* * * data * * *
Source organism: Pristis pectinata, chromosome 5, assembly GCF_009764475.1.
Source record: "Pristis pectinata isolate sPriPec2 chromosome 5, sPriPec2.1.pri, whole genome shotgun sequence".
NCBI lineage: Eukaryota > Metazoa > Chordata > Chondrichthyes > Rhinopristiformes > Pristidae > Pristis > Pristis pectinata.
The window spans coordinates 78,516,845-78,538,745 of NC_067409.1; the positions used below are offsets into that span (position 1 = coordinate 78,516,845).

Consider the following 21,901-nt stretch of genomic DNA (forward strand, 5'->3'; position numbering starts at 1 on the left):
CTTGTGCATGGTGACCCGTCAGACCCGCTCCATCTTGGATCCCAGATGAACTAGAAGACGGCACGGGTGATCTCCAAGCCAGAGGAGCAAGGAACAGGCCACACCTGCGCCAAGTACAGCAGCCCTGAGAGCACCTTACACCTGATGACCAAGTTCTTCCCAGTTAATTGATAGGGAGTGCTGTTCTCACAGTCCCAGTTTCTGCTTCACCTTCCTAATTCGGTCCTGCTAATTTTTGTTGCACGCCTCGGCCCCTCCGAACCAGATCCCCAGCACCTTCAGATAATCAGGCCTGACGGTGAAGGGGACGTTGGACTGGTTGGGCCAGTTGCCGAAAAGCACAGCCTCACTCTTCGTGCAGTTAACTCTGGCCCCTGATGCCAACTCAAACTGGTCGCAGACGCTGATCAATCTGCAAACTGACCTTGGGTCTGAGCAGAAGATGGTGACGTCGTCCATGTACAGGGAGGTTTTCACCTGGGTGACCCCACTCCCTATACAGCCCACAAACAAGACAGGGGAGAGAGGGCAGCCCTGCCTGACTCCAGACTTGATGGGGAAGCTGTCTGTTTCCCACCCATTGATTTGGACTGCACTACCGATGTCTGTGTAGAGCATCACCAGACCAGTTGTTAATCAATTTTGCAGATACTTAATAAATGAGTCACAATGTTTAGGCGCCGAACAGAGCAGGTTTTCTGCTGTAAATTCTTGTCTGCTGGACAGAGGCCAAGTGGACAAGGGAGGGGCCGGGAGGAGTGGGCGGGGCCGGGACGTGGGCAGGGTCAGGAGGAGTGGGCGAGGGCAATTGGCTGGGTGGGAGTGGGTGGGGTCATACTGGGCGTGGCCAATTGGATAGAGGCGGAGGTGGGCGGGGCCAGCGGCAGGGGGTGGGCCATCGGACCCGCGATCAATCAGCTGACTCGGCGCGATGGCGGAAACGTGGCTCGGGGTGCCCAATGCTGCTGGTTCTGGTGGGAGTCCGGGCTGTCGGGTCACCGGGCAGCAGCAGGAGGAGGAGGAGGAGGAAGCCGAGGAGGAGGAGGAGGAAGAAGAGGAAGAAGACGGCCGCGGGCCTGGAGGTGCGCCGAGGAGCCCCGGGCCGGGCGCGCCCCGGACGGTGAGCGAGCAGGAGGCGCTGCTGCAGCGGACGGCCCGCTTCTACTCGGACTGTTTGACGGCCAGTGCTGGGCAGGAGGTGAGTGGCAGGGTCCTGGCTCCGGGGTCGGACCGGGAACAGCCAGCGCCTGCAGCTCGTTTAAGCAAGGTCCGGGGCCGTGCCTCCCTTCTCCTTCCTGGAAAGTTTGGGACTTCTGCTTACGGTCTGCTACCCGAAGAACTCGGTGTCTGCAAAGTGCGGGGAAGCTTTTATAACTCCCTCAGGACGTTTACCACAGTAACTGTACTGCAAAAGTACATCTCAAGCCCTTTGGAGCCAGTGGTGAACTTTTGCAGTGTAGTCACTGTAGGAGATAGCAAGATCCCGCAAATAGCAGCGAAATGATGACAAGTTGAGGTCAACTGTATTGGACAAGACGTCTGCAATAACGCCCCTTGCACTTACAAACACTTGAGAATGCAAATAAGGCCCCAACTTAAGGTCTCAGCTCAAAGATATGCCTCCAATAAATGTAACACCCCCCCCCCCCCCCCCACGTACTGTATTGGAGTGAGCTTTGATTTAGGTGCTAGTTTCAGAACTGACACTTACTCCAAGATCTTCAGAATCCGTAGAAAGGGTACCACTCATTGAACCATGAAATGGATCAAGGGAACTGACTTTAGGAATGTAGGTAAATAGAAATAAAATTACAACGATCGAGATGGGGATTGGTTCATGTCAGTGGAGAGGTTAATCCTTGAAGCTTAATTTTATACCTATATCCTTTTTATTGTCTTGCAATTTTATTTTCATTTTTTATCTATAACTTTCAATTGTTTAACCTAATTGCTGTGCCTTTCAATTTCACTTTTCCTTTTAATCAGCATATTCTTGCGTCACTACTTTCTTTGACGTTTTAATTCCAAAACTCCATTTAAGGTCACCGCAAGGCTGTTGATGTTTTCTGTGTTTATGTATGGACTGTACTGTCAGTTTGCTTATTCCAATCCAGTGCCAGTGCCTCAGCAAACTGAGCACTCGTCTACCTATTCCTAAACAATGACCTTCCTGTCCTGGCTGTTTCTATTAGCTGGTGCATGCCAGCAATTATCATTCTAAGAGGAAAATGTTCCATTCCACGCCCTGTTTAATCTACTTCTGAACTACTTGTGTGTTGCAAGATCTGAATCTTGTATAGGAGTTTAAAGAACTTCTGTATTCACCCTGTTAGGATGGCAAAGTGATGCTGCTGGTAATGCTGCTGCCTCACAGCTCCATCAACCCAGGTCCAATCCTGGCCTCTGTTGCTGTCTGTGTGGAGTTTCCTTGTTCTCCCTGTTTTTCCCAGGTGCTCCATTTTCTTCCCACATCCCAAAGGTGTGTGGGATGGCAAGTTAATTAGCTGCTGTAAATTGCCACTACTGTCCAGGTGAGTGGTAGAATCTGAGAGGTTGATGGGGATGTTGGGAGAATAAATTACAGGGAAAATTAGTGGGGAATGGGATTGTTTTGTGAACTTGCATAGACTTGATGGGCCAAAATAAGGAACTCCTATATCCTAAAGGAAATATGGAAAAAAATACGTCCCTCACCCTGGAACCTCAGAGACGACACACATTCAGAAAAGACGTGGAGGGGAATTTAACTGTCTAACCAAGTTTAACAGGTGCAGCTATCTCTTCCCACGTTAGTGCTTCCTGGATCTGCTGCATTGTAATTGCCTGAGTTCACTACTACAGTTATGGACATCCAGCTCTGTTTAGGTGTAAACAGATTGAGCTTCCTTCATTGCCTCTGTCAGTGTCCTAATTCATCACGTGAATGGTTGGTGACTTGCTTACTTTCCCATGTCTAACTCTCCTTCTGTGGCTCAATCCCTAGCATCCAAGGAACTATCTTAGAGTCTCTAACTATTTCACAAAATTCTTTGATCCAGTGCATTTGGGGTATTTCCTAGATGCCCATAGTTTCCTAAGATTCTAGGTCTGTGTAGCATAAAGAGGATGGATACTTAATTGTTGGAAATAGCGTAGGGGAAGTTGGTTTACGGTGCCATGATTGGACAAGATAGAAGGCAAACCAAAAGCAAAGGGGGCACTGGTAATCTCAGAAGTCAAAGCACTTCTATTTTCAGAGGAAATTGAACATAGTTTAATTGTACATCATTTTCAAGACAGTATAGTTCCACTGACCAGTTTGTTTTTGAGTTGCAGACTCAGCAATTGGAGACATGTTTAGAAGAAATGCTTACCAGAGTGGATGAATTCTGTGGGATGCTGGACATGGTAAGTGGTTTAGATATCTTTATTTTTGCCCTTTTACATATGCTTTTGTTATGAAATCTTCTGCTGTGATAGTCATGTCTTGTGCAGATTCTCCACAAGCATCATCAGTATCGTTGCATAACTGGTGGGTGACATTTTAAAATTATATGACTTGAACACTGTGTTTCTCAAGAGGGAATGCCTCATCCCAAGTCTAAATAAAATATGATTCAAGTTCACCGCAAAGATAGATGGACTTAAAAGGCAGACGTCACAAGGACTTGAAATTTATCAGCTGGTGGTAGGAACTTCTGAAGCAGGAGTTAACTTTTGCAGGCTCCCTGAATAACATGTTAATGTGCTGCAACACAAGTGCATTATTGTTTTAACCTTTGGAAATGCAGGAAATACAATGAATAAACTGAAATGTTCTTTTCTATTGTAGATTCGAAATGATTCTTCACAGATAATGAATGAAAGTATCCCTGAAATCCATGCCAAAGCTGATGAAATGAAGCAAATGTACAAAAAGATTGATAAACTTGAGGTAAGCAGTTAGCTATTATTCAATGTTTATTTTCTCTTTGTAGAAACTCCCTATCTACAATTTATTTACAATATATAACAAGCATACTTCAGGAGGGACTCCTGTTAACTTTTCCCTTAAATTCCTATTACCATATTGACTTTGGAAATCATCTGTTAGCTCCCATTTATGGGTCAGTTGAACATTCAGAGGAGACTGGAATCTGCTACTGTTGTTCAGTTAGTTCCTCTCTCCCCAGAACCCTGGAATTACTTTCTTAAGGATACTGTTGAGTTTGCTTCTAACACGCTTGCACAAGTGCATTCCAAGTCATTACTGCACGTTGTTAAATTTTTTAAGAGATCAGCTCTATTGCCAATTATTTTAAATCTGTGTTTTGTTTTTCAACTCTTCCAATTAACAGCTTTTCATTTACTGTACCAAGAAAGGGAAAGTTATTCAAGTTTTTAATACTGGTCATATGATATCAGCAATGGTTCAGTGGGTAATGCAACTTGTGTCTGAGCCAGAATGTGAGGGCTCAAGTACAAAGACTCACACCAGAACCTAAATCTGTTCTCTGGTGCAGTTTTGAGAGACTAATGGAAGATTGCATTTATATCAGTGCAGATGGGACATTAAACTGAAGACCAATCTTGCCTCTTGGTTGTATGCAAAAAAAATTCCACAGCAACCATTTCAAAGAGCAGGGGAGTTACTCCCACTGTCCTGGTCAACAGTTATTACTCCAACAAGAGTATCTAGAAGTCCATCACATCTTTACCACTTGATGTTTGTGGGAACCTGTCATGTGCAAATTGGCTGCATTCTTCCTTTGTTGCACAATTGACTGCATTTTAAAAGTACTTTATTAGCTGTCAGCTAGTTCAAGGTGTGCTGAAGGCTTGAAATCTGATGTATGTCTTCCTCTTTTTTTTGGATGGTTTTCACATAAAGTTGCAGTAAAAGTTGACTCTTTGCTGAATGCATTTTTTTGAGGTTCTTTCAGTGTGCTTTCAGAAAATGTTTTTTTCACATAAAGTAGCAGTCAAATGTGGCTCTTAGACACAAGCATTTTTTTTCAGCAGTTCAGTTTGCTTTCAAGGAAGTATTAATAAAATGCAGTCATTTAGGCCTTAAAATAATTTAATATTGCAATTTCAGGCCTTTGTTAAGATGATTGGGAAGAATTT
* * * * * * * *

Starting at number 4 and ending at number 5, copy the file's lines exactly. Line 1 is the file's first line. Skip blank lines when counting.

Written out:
The window spans coordinates 78,516,845-78,538,745 of NC_067409.1; the positions used below are offsets into that span (position 1 = coordinate 78,516,845).

Consider the following 21,901-nt stretch of genomic DNA (forward strand, 5'->3'; position numbering starts at 1 on the left):